The inmates aren’t running the Ravencroft Asylum, but they’re more than ready to wreck it unless Spider-Man gets his act together. Your Major Spoilers review of Ben Reilly: Spider-Man #5 from Marvel Comics awaits!
BEN REILLY: SPIDER-MAN #5
Writer: J.M. DeMatteis
Artist: David Baldeon
Colorist: Israel Silva
Letterer: VC’s Joe Caramagna
Editor: Danny Khazem
Publisher: Marvel Comics
Cover Price: $3.99
Release Date: June 15, 2022
Previously in Ben Reilly Spider-Man: Spider-Man must take on the entire Ravencroft Institute for the Criminally Insane in deadly combat. But must he face them all alone?
Or will an unlikely ally step in?
BACK IN THE DAY
After run-ins with a number of villains, Spider-Ben is stunned to find that it was all a ruse by HIS clone, Spidercide, to get him inside the walls of Ravencroft. He then freed the inmates (Typhoid Mary, Mister Hyde, Mysterio, and more) to attack the security teams led by John Jameson, forcing the Sensational Spider-Man to act! The battle takes a lot out of him, but he gets support from his friend Eddie (secretly the were-rat called Vermin) and from Mysterio, of all people, who wants to save the hero for himself! The tide is momentarily turned, but Spidercide frees the unpowered inmates as well, all of whom have a spark of his own personality thanks to his gross powers, and sheer force of numbers allows them to beat Benjamin Reilly nearly to death.
And then, seeing his “brother” hoisted up by the crowd like a prize, something happens to Spidercide…
A CLONE CONSPIRACY?
The last half of this issue is pure DeMatteis emotions, as Spidercide realizes that Dr. Kafka was right, that he only hates Ben Reilly because he hates himself, and the sight of Spider-Man nearly dead triggers a response. It’s really well-written stuff, leading to a sweet moment between two men with Peter Parker’s face. Baldeon’s art is well-suited to this story, making dramatic moments out of The Scorpion’s sneer or Typhoid Mary’s thousand-yard-stare. That emotion is a bit undercut by the cartoonish exaggeration of head size, though, and there are several points during the battle where it’s impossible to track events as happening in a real three-dimensional space. Not only that but, as much as I like the emotion involved in Spidercide saving his fellow clone, he’s spent the previous four-and-a-half issues of the book actively trying to kill Reilly. The switch in motivations feels unmotivated and a bit arbitrary. I do like the new (for some values of new) Spidercide costume that debuts in this issue, as his original design puts the “ugh” in ugly.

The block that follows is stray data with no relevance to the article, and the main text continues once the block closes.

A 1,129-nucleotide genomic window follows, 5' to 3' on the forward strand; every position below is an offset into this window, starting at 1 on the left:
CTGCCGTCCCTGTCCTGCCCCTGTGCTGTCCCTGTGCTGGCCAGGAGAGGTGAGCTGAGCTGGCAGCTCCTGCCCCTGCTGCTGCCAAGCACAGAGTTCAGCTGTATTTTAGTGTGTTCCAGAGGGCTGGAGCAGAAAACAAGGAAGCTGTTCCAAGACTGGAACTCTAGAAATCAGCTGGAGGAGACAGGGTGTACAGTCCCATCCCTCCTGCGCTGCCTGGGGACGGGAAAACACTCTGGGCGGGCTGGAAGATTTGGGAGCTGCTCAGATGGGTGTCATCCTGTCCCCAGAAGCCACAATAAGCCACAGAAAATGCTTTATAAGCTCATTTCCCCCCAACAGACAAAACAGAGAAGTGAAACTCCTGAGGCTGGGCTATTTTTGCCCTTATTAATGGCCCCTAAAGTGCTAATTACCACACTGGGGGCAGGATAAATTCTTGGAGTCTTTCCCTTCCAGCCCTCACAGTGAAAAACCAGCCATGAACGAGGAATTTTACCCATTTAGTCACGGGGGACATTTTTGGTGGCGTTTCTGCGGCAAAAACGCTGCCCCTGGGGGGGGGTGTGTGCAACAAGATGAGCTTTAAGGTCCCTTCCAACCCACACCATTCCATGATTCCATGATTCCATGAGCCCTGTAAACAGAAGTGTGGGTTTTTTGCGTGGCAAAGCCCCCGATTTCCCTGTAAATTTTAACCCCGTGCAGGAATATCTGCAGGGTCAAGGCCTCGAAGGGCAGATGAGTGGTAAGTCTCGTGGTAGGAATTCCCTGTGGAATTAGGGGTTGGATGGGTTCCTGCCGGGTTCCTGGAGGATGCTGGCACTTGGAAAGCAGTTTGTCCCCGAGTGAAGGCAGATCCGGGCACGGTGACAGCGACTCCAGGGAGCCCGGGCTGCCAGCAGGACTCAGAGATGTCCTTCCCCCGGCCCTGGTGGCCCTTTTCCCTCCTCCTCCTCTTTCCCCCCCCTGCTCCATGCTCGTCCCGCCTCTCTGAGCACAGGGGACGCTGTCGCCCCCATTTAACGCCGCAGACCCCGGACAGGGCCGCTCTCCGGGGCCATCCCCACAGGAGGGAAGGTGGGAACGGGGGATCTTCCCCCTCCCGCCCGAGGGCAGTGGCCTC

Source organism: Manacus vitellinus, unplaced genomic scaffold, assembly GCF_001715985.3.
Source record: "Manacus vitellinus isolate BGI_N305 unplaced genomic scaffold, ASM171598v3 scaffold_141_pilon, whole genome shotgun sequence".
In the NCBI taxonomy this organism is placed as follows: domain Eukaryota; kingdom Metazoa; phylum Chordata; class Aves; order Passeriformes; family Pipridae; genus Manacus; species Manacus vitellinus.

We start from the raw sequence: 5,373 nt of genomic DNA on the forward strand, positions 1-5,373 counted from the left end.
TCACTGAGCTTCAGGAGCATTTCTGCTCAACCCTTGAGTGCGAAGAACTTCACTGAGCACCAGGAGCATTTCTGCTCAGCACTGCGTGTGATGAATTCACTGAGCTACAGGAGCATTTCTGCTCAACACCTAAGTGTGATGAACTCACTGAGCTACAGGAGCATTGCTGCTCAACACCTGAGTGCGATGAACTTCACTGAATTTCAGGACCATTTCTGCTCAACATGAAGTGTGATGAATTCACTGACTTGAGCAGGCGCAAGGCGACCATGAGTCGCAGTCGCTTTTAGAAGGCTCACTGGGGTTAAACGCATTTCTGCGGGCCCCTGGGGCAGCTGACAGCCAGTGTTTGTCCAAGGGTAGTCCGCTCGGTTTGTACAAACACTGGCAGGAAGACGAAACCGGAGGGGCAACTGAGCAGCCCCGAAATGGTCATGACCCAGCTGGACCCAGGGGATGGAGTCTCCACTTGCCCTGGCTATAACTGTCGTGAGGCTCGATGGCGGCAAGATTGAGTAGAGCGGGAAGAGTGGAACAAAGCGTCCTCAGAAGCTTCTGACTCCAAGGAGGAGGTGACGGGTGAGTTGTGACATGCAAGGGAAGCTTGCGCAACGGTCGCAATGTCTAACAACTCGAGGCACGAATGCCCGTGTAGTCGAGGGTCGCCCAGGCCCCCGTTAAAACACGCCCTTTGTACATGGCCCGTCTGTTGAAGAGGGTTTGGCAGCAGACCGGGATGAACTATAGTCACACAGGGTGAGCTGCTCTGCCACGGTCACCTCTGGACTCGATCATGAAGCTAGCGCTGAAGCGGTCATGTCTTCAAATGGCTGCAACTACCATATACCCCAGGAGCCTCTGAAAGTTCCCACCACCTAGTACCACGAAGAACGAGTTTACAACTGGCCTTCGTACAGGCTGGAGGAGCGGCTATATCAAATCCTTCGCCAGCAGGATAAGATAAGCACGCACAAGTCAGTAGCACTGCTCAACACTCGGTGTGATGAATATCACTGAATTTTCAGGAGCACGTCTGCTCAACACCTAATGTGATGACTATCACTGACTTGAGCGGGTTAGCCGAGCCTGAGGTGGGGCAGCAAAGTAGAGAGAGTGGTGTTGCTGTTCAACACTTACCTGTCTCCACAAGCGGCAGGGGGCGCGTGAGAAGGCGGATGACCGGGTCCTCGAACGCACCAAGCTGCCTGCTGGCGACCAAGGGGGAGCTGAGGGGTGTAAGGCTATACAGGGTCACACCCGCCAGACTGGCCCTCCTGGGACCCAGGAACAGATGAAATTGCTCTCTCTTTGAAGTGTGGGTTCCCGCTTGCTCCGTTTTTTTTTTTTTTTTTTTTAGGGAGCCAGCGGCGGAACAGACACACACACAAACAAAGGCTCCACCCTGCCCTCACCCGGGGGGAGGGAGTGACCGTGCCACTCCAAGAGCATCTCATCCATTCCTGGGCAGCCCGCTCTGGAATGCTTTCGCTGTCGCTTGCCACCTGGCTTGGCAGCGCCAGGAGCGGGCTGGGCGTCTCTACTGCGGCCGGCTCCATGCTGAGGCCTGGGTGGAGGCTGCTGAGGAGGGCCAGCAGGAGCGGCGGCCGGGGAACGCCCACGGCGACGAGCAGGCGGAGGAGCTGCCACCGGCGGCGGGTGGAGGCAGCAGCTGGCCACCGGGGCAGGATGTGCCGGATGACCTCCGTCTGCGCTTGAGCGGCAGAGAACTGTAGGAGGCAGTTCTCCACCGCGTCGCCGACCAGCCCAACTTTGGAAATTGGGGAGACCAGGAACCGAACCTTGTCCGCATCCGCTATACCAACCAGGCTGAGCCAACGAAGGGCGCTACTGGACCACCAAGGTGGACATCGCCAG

BOTTOM LINE: THERE’S ALREADY A SEQUEL IN THE WORKS
All told, Ben Reilly: Spider-Man #5 serves to wrap up this arc in a way that feels nice until you think too hard about it, and looks good most of the time, earning 3 out of 5 stars overall. I’m kind of intrigued by the idea of untold tales of Ben’s run as the one, true Spider-Man, and even though I didn’t LOVE this, the announcement of the next Reilly story being Kraven’s Lost Hunt will bring me back. it’s really a book for readers who love Ben as Spidey and wish he had been given more time to grow into the role and on that level, it absolutely delivers.
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BEN REILLY: SPIDER-MAN #5
This is the book for Ben Reilly fans who are mad about his hard road and fan pushback, delivering on the promise of a "lost adventure" that feels like an regular Spider-Man book from 1996 (in ways good and not so much.)